I have come to the conclusion though that my long and complicated nothing, which has lasted for nearly FIFTEEN years now, has to stop. It’s not funny any more. It came to a head 18 months ago with several hand written letters and lots of tears and tequila, but I still haven’t let it go. I will always love him but he is a completely different person from the man I knew so well in my youth and what breaks my heart (more to say it, than the simple fact of it) is that I feel he has failed to fulfil the potential I saw in him when we were 21 – and if I believe that then I could never have been happy with him, or made him happy…I don’t know much but I do know that disappointment is not a good basis for a relationship. He is now with a girl who I suspect he will settle down and have children with and who I am sure makes him happy and I wish him well. It gives me hope that there must have been at least some honesty in my feelings for him as the idea of him being happy makes me very happy. But I must accept that this is no longer any of my business.

Now that I have decided to embark on this exciting and unpredictable journey ahead of me, be it New York or an attempt at a writing career (preferably both), the next few years are going to be full of exciting somethings so I need to remove all of the nothings from behind me – starting with the long and complicated ones so I can make room for that wonderful super-something which will inevitably (cock-eyed optimist anyone?) come.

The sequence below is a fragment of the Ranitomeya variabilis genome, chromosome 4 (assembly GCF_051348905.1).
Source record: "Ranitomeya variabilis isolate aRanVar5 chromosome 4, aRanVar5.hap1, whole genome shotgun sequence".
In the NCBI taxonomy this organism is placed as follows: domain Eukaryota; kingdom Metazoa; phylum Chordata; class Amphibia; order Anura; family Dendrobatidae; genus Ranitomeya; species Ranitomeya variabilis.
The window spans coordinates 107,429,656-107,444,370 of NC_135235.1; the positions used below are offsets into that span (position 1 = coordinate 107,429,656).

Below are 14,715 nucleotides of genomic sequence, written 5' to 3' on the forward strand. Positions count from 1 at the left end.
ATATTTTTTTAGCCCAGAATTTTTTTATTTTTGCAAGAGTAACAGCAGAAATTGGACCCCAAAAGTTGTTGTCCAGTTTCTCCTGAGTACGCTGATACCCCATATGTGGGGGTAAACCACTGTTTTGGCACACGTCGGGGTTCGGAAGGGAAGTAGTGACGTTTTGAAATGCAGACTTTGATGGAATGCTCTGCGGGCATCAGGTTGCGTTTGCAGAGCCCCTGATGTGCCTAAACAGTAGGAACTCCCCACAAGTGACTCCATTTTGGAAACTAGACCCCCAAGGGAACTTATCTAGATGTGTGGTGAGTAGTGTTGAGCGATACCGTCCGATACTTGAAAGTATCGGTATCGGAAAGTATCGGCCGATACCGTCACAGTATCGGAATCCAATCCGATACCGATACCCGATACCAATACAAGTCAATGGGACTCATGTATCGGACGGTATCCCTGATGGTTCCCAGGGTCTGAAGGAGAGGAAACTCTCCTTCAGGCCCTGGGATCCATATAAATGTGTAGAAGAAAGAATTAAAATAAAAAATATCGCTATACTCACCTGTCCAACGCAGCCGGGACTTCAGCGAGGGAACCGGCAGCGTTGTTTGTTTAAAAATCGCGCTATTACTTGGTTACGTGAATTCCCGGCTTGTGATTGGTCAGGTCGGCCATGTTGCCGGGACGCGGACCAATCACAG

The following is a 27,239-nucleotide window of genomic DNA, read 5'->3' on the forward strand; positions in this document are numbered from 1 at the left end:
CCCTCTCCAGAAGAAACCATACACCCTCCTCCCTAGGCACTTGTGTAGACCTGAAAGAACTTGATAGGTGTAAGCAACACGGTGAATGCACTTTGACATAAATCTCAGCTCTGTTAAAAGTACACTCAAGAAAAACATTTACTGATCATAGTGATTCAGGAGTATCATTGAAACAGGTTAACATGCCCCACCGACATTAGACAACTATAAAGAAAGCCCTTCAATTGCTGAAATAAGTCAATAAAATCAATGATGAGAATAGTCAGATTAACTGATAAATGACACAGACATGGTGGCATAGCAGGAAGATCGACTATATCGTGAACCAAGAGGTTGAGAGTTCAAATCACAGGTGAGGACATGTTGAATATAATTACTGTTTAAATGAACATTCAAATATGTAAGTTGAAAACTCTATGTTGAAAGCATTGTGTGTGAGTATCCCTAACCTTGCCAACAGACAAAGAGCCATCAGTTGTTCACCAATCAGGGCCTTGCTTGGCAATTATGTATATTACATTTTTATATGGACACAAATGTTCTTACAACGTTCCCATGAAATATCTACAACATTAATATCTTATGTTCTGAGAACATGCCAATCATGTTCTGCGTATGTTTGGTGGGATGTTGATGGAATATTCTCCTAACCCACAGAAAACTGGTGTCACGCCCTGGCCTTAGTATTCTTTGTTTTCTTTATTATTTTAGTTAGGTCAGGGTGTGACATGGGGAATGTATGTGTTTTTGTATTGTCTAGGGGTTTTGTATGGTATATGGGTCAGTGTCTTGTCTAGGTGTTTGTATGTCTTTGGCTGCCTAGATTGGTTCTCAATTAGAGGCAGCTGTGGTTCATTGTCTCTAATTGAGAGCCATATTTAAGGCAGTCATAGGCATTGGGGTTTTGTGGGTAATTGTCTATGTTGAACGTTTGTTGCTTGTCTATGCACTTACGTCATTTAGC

I know that one day I will be able to echo the words that Fraulein Maria so wisely sang:

Nothing comes from nothing,
Nothing ever could
So somewhere in my youth, or childhood
I must have done something good.

 

Help! I Need Some… Support Pants.

Now, I know it appears that summer has been and gone, but I shall relate to you a little cautionary tale in case it decides to return.

A couple of weeks ago, when it became clear that the weather wasn’t a tromp l’oeil and it might indeed stay warm for an entire day, I decided to wear some Spring clothes. Unfortunately most of the clothes I own are still in storage from my 7 months ‘sabbatical’ last year so I was left with a sweet little dress which I picked up in Mexico. As my flatmate will confirm, I am definitely not a morning person so even though I did look in the mirror before I left the house that morning, I cannot guarantee that my eyes were fully open.

Unsurprisingly, by lunchtime that day, when I had seen my reflection a couple of times, I started to have the intense realisation that not only was my dress definitely not appropriate office attire, but that things were bulging and hanging out in the most unacceptable places. Thankfully, my office is close to Shepherd’s Bush Market so despite the heat I threw on my overcoat and 10 minutes later found myself naked behind a rail of velour leisure suits and half a shower curtain, pouring excess inches into an array of support underwear which would have given Buddha a waist line to be proud of. You can imagine how much effort this exerted and soon I was feeling positively peckish so I paid up and, feeling confident that all the lumps and bumps were straightened out, headed to my favourite falafel shop.